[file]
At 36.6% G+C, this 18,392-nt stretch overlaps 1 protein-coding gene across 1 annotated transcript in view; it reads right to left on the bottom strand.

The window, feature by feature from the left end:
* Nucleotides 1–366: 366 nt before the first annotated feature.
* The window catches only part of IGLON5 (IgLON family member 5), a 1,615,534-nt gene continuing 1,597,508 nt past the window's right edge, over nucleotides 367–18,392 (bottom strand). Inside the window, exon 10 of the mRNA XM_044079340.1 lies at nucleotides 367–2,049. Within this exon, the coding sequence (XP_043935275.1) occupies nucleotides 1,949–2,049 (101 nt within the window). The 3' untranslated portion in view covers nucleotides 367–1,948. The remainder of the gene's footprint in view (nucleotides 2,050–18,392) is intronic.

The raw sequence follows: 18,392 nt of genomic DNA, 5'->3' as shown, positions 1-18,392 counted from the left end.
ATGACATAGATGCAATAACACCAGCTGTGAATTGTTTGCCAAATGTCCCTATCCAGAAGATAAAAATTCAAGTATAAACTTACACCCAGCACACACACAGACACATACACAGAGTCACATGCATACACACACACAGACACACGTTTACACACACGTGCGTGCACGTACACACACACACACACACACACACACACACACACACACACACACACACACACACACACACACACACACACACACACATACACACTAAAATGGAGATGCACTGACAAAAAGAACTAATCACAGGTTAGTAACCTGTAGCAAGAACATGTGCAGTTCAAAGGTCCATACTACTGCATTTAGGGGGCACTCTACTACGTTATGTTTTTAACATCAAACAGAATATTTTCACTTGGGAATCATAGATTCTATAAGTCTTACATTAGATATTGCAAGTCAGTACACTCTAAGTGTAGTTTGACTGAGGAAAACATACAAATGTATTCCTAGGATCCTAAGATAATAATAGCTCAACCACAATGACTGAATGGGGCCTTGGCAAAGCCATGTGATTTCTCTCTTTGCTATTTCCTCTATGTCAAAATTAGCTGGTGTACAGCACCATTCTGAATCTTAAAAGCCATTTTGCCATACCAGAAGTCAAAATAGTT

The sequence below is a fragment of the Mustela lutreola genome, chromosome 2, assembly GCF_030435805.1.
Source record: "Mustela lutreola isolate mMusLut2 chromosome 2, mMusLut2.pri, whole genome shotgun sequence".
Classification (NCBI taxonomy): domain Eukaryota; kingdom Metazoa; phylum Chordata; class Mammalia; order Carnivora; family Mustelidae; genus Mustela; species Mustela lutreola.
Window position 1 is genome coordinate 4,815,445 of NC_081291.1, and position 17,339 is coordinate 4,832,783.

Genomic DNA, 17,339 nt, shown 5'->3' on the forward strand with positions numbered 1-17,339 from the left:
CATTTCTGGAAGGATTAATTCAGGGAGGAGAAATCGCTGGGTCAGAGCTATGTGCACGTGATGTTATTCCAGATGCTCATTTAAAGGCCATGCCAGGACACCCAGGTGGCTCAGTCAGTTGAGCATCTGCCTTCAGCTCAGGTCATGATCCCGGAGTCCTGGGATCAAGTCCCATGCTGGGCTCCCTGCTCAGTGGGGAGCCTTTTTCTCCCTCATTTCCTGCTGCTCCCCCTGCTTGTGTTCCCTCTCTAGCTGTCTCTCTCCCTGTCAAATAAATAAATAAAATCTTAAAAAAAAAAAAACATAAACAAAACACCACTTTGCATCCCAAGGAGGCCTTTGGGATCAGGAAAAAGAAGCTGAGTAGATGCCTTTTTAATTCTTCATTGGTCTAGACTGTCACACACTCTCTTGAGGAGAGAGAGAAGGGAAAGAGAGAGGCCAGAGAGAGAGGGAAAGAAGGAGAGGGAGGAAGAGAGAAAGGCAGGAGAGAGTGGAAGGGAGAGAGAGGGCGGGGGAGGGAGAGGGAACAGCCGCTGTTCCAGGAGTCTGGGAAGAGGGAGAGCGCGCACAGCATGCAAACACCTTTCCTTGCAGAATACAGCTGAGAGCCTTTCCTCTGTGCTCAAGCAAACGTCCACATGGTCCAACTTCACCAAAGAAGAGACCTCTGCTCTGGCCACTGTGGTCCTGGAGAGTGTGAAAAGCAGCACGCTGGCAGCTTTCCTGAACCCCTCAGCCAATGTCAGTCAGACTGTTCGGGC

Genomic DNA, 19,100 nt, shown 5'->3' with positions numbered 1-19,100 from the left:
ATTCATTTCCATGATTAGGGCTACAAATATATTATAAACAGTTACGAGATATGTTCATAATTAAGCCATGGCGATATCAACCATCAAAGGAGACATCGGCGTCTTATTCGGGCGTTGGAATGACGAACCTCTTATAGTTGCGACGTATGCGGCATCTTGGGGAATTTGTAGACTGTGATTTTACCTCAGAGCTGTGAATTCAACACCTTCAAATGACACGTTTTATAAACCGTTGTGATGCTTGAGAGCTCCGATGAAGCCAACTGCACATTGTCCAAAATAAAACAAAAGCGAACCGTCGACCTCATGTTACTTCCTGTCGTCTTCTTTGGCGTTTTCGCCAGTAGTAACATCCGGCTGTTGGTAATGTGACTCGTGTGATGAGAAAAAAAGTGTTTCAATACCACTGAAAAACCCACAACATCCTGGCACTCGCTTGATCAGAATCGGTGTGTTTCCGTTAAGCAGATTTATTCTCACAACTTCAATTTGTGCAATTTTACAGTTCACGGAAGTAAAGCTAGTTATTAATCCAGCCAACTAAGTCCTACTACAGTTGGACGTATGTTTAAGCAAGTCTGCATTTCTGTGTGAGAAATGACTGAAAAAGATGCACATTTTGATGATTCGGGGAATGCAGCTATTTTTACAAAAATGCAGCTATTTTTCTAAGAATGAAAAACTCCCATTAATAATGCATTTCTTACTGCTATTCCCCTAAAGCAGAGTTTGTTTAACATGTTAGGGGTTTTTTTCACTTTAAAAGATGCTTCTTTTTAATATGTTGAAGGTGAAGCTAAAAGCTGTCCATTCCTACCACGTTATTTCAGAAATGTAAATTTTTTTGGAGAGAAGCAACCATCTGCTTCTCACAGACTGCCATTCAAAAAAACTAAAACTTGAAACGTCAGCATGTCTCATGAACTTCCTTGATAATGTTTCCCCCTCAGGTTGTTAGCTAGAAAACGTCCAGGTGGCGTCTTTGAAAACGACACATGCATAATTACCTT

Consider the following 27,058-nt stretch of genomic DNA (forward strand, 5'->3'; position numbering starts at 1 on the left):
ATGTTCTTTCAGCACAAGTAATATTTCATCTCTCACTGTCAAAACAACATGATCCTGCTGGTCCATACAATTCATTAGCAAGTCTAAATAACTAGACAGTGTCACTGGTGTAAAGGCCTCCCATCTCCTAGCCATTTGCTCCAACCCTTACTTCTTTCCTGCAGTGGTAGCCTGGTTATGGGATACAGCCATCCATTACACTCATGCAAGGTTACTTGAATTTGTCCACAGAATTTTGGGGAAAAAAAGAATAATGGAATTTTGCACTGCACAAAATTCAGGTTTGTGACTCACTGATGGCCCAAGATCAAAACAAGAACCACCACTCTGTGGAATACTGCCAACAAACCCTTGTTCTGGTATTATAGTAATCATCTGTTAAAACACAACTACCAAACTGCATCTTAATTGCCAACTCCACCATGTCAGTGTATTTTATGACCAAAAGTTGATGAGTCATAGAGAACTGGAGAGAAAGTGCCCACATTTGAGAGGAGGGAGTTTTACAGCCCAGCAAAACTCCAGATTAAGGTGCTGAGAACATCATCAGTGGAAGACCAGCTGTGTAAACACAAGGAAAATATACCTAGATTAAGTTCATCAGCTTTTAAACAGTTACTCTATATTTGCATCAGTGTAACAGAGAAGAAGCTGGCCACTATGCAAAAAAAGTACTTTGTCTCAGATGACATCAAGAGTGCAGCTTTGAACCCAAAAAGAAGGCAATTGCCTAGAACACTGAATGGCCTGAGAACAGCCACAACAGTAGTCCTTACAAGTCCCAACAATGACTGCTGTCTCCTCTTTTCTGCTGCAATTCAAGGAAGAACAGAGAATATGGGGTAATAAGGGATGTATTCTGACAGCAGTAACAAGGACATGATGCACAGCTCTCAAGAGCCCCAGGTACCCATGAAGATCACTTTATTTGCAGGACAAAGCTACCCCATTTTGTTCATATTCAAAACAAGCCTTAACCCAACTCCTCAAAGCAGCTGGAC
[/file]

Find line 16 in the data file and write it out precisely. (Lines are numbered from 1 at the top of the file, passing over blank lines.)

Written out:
ATGTTCTTTCAGCACAAGTAATATTTCATCTCTCACTGTCAAAACAACATGATCCTGCTGGTCCATACAATTCATTAGCAAGTCTAAATAACTAGACAGTGTCACTGGTGTAAAGGCCTCCCATCTCCTAGCCATTTGCTCCAACCCTTACTTCTTTCCTGCAGTGGTAGCCTGGTTATGGGATACAGCCATCCATTACACTCATGCAAGGTTACTTGAATTTGTCCACAGAATTTTGGGGAAAAAAAGAATAATGGAATTTTGCACTGCACAAAATTCAGGTTTGTGACTCACTGATGGCCCAAGATCAAAACAAGAACCACCACTCTGTGGAATACTGCCAACAAACCCTTGTTCTGGTATTATAGTAATCATCTGTTAAAACACAACTACCAAACTGCATCTTAATTGCCAACTCCACCATGTCAGTGTATTTTATGACCAAAAGTTGATGAGTCATAGAGAACTGGAGAGAAAGTGCCCACATTTGAGAGGAGGGAGTTTTACAGCCCAGCAAAACTCCAGATTAAGGTGCTGAGAACATCATCAGTGGAAGACCAGCTGTGTAAACACAAGGAAAATATACCTAGATTAAGTTCATCAGCTTTTAAACAGTTACTCTATATTTGCATCAGTGTAACAGAGAAGAAGCTGGCCACTATGCAAAAAAAGTACTTTGTCTCAGATGACATCAAGAGTGCAGCTTTGAACCCAAAAAGAAGGCAATTGCCTAGAACACTGAATGGCCTGAGAACAGCCACAACAGTAGTCCTTACAAGTCCCAACAATGACTGCTGTCTCCTCTTTTCTGCTGCAATTCAAGGAAGAACAGAGAATATGGGGTAATAAGGGATGTATTCTGACAGCAGTAACAAGGACATGATGCACAGCTCTCAAGAGCCCCAGGTACCCATGAAGATCACTTTATTTGCAGGACAAAGCTACCCCATTTTGTTCATATTCAAAACAAGCCTTAACCCAACTCCTCAAAGCAGCTGGAC